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How Duration Between Trades of Underlying Securities Affects Option Prices

  • �lvaro Cartea
  • Thilo Meyer-Brandis

We propose a model for stock price dynamics that explicitly incorporates random waiting times between trades, also known as duration, and show how option prices can be calculated using this model. We use ultra-high-frequency data for blue-chip companies to motivate a particular choice of waiting-time distribution and then calibrate risk-neutral parameters from options data. We also show that the convexity commonly observed in implied volatilities may be explained by the presence of duration between trades. Furthermore, we find that, ceteris paribus, implied volatility decreases in the presence of longer durations, a result consistent with the findings of Engle (2000) and Dufour and Engle (2000) which demonstrates the relationship between levels of activity and volatility for stock prices. Finally, by directly employing information given by time-stamps of trades, our approach provides a direct link between the literature on stochastic time changes and business time (see Clark (1973)) and, at the same time, highlights the link between number and time of arrival of transactions with implied volatility and stochastic volatility models. Copyright 2010, Oxford University Press.

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Article provided by European Finance Association in its journal Review of Finance.

Volume (Year): 14 (2010)
Issue (Month): 4 ()
Pages: 749-785

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Handle: RePEc:oup:revfin:v:14:y:2010:i:4:p:749-785
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  1. Tauchen, George E & Pitts, Mark, 1983. "The Price Variability-Volume Relationship on Speculative Markets," Econometrica, Econometric Society, vol. 51(2), pages 485-505, March.
  2. Robert F. Engle & Jeffrey R. Russell, 1998. "Autoregressive Conditional Duration: A New Model for Irregularly Spaced Transaction Data," Econometrica, Econometric Society, vol. 66(5), pages 1127-1162, September.
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  9. Geman, Hélyette & Carr, Peter & Madan, Dilip B. & Yor, Marc, 2003. "Stochastic Volatility for Levy Processes," Economics Papers from University Paris Dauphine 123456789/1392, Paris Dauphine University.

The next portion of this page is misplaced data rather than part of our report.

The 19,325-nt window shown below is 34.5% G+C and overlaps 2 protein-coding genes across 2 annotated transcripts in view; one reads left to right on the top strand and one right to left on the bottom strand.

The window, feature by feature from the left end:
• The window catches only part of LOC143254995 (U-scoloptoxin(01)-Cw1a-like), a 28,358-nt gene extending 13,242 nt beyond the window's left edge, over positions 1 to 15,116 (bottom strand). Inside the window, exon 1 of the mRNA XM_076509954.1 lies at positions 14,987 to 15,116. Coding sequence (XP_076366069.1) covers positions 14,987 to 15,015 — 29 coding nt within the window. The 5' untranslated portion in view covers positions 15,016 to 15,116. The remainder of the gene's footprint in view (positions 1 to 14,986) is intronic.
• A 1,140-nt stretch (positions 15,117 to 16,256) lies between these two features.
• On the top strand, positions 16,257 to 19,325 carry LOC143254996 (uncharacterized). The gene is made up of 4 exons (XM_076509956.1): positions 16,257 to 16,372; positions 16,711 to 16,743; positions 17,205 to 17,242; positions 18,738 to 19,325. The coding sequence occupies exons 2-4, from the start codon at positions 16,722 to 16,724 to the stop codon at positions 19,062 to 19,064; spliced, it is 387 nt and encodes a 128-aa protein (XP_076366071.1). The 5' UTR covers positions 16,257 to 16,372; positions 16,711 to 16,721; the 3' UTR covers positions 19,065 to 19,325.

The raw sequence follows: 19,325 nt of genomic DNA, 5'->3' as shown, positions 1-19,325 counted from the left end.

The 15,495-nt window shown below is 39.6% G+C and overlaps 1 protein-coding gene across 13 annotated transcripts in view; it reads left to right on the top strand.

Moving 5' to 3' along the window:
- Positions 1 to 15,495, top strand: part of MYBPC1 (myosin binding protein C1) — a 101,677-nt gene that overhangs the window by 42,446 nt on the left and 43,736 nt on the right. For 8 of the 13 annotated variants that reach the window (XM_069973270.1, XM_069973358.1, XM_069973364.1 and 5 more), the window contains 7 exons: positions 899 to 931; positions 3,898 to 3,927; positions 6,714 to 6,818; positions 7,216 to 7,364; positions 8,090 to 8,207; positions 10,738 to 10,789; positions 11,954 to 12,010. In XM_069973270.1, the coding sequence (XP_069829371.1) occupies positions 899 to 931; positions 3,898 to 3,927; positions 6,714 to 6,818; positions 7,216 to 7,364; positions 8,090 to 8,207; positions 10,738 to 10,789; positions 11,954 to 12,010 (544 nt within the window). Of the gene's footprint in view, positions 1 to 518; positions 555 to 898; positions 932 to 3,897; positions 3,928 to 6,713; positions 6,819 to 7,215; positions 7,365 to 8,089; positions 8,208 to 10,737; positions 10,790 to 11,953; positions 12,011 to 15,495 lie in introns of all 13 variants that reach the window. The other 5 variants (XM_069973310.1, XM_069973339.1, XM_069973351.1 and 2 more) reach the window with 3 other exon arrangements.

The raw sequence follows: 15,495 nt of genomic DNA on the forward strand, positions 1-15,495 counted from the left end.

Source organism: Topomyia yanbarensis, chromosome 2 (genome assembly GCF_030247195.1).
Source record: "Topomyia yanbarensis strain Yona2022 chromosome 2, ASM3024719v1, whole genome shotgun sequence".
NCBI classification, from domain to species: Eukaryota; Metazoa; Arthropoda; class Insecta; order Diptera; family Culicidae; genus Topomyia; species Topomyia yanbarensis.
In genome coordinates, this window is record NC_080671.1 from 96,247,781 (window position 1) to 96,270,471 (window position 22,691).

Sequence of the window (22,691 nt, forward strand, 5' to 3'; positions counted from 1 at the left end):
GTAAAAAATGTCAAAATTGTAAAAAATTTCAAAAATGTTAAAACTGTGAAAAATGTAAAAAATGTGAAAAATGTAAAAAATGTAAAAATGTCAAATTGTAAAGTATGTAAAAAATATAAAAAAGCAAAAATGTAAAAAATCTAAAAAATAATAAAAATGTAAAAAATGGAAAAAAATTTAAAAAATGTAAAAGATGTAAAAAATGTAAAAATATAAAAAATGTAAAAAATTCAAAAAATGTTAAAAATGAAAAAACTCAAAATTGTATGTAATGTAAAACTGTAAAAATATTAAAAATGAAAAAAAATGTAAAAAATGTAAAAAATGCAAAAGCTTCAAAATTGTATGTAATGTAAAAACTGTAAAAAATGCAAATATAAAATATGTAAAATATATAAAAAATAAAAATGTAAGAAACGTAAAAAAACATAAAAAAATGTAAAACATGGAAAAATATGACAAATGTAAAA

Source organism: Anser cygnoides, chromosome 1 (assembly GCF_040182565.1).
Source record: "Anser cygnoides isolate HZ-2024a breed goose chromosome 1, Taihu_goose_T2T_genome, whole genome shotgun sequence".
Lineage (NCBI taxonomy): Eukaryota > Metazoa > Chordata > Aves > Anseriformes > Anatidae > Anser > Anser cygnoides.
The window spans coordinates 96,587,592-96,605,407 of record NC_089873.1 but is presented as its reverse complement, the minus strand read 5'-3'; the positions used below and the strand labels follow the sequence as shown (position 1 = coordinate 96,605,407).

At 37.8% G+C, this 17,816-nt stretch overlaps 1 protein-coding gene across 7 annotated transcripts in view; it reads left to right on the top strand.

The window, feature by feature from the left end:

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  12. Dufour, Alfonso & Engle, Robert F, 1999. "Time and the Price Impact of a Trade," University of California at San Diego, Economics Working Paper Series qt62c0h04j, Department of Economics, UC San Diego.
  13. Peter Carr & Helyette Geman, 2002. "The Fine Structure of Asset Returns: An Empirical Investigation," The Journal of Business, University of Chicago Press, vol. 75(2), pages 305-332, April.
  14. Cox, John C. & Ross, Stephen A. & Rubinstein, Mark, 1979. "Option pricing: A simplified approach," Journal of Financial Economics, Elsevier, vol. 7(3), pages 229-263, September.
  15. Epps, Thomas W & Epps, Mary Lee, 1976. "The Stochastic Dependence of Security Price Changes and Transaction Volumes: Implications for the Mixture-of-Distributions Hypothesis," Econometrica, Econometric Society, vol. 44(2), pages 305-21, March.
  16. Ole E. Barndorff-Nielsen & Neil Shephard, 2001. "Non-Gaussian Ornstein-Uhlenbeck-based models and some of their uses in financial economics," Journal of the Royal Statistical Society Series B, Royal Statistical Society, vol. 63(2), pages 167-241.
  17. Jones, Charles M & Kaul, Gautam & Lipson, Marc L, 1994. "Transactions, Volume, and Volatility," Review of Financial Studies, Society for Financial Studies, vol. 7(4), pages 631-51.
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